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Rep. Bob Good (R-Va.), chair of the House Freedom Caucus, in a Tuesday interview, downplayed the likelihood that Speaker Mike Johnson (R-La.) would ultimately face an effort by his conference to oust him as speaker.

In an interview on NewsNation’s “The Hill” on Tuesday, Good said he was committed to working on passing urgent legislation this week and has only heard two members — Reps. Marjorie Taylor Greene (R-Ga.) and Thomas Massie (R-Ky.) — discussing Johnson’s ouster.

“Well, I’ve only heard two members speaking to that effect, and you know who the two of those are,” Good said when asked whether Massie was right to say Johnson should resign. “I’m focused on trying to get the best outcome this week.”

Massie, on Tuesday, joined Greene as the second Republican to say he would support a motion to oust Johnson if it came to the floor for a vote. Greene has already introduced a motion to remove Johnson from power but has not forced an immediate vote on the matter — a threat looming over any potential votes on Ukraine funding.

Johnson this week outlined a multipronged strategy to provide military assistance to Ukraine, Israel and Taiwan, accompanied by a grab-all package of Republican national security priorities designed to appease wary conservatives within the House GOP. He’s vowing that all four components will get separate votes before the week is out.

In the interview, Good did not say how he would vote on a potential motion to vacate, if it came to the House floor for a vote. He said he had a “productive” meeting with Johnson earlier on Tuesday and said he was committed to passing legislation – even though Good remains critical of certain aspects of Johnson’s aid plan, namely that it omits any provisions on border security.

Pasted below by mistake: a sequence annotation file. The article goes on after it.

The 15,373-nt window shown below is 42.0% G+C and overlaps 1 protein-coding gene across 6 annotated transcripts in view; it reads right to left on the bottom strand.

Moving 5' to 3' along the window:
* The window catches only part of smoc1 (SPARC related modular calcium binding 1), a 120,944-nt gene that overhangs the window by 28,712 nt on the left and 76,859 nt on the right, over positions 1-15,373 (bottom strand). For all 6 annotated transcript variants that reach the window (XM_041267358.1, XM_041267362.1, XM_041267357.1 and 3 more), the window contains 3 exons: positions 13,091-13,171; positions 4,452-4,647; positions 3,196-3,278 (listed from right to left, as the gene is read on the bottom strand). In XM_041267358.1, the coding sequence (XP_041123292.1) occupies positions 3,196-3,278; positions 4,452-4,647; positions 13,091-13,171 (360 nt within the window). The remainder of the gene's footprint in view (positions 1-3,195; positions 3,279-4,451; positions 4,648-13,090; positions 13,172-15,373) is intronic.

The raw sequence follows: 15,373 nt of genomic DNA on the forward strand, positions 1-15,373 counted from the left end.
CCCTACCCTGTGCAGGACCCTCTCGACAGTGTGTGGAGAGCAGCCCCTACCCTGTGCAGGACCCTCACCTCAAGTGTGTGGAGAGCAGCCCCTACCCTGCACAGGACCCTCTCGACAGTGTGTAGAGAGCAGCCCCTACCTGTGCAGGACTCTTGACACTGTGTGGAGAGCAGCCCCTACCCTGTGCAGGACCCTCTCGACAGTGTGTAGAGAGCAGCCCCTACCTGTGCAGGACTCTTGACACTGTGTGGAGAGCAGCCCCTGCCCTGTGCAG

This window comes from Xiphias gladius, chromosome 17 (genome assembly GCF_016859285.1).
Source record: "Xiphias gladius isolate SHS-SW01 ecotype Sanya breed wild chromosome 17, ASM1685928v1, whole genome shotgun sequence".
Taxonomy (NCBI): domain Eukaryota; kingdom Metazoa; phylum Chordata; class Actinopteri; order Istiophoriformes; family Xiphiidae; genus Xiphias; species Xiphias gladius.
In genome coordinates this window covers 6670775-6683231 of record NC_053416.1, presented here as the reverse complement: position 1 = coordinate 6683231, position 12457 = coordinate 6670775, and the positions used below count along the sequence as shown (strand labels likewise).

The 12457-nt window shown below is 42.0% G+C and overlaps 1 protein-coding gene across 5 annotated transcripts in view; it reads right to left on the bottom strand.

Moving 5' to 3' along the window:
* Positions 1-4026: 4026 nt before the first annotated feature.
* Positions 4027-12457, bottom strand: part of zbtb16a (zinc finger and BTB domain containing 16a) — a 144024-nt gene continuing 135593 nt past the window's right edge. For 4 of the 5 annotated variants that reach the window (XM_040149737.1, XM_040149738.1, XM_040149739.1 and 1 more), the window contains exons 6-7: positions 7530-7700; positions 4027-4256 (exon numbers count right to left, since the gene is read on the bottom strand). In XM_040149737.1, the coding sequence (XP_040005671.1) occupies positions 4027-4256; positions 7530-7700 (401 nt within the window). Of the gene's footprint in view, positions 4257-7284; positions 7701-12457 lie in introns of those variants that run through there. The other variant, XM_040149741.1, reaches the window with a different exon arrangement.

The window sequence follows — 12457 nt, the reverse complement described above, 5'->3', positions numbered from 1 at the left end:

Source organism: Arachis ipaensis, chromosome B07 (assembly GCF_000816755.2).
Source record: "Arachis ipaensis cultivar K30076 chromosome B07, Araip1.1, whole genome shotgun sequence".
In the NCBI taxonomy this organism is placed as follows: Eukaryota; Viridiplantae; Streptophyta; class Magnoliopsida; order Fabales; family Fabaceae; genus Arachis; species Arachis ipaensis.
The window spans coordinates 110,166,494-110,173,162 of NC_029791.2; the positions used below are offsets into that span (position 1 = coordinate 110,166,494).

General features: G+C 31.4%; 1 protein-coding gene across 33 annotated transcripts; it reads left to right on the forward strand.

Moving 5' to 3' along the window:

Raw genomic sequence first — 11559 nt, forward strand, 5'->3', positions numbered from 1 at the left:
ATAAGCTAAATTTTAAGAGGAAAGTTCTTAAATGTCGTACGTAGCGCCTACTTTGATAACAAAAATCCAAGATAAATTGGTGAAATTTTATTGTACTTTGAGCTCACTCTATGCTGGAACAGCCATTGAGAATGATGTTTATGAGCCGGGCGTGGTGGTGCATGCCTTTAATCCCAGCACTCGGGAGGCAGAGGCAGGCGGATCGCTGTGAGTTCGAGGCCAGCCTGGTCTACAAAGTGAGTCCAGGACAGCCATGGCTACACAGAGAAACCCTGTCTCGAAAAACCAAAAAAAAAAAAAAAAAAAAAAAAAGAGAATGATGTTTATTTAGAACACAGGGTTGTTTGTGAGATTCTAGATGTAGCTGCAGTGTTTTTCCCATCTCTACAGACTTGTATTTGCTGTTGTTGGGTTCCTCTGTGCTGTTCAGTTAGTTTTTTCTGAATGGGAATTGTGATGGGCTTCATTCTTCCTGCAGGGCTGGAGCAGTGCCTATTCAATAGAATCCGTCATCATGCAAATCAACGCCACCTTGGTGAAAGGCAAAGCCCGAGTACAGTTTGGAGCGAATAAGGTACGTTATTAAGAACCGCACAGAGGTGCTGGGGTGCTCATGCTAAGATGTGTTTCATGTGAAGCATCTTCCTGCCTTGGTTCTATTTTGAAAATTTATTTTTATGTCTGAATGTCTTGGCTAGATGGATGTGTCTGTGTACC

Good would also not say whether he had a red line for Johnson that would ultimately lead him to vote on a motion to vacate, should it come to the floor for a vote.

Good noted that, before voting to oust former Speaker Kevin McCarthy (R-Calif.), he never publicly said he had a red line and would similarly not say so now when asked about a hypothetical ouster effort against Johnson.

“I never said that a year ago with the previous speaker, and I don’t say that now,” Good said about having a red line. “I’m not cavalier about it. I’m not threatening about it. I’m not flippant about it. I’m not you know, trying to discuss that openly in public.

“I didn’t before, but obviously, I had reached a line when someone else filed the motion to vacate. I had no reason to defend [McCarthy],” he said.

“I’m not initiating a motion to vacate. I think we ought to do the best that we can for the American people between now and November. And then after November, we’ll have a contest for leadership in the new Congress,” he continued.

Good also said he thought Democrats were “bluffing” and would not ultimately save Johnson — if his job safety was dependent on allowing Ukraine aid to pass — but that that would be a problem with him.

“I think they’re bluffing because I think they would rather see the Republican Party in some kind of disarray. I don’t believe Democrats will do it, but let’s just say they did do it,” Good said, “I don’t think that is sustainable for the speaker. We have told him that. We don’t think that’s a path forward for him. We don’t think it’s good for him or the Republican Party, so we don’t recommend that he succeeds based on Democrat votes. We want him to do what Republicans want to do so that we can all unite behind him and support him.”

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